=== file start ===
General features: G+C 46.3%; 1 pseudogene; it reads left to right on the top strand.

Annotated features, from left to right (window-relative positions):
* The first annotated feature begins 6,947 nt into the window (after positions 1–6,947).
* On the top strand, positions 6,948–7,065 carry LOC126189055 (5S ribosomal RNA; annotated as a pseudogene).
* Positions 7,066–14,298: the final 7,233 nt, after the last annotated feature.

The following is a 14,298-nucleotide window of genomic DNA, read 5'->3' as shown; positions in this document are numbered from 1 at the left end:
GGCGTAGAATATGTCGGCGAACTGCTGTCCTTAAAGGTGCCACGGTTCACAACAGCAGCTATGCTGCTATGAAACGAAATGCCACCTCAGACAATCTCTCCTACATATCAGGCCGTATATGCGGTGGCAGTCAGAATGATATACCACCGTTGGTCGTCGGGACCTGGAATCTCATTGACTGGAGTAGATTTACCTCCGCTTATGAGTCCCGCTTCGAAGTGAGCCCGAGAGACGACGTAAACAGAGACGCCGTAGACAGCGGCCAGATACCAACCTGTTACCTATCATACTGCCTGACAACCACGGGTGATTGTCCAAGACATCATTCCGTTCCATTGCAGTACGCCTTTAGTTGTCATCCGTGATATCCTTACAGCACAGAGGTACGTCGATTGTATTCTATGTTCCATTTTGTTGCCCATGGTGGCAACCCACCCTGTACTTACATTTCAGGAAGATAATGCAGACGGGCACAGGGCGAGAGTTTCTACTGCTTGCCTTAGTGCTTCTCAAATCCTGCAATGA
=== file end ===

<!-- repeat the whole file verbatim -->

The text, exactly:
General features: G+C 46.3%; 1 pseudogene; it reads left to right on the top strand.

Annotated features, from left to right (window-relative positions):
* The first annotated feature begins 6,947 nt into the window (after positions 1–6,947).
* On the top strand, positions 6,948–7,065 carry LOC126189055 (5S ribosomal RNA; annotated as a pseudogene).
* Positions 7,066–14,298: the final 7,233 nt, after the last annotated feature.

The following is a 14,298-nucleotide window of genomic DNA, read 5'->3' as shown; positions in this document are numbered from 1 at the left end:
GGCGTAGAATATGTCGGCGAACTGCTGTCCTTAAAGGTGCCACGGTTCACAACAGCAGCTATGCTGCTATGAAACGAAATGCCACCTCAGACAATCTCTCCTACATATCAGGCCGTATATGCGGTGGCAGTCAGAATGATATACCACCGTTGGTCGTCGGGACCTGGAATCTCATTGACTGGAGTAGATTTACCTCCGCTTATGAGTCCCGCTTCGAAGTGAGCCCGAGAGACGACGTAAACAGAGACGCCGTAGACAGCGGCCAGATACCAACCTGTTACCTATCATACTGCCTGACAACCACGGGTGATTGTCCAAGACATCATTCCGTTCCATTGCAGTACGCCTTTAGTTGTCATCCGTGATATCCTTACAGCACAGAGGTACGTCGATTGTATTCTATGTTCCATTTTGTTGCCCATGGTGGCAACCCACCCTGTACTTACATTTCAGGAAGATAATGCAGACGGGCACAGGGCGAGAGTTTCTACTGCTTGCCTTAGTGCTTCTCAAATCCTGCAATGA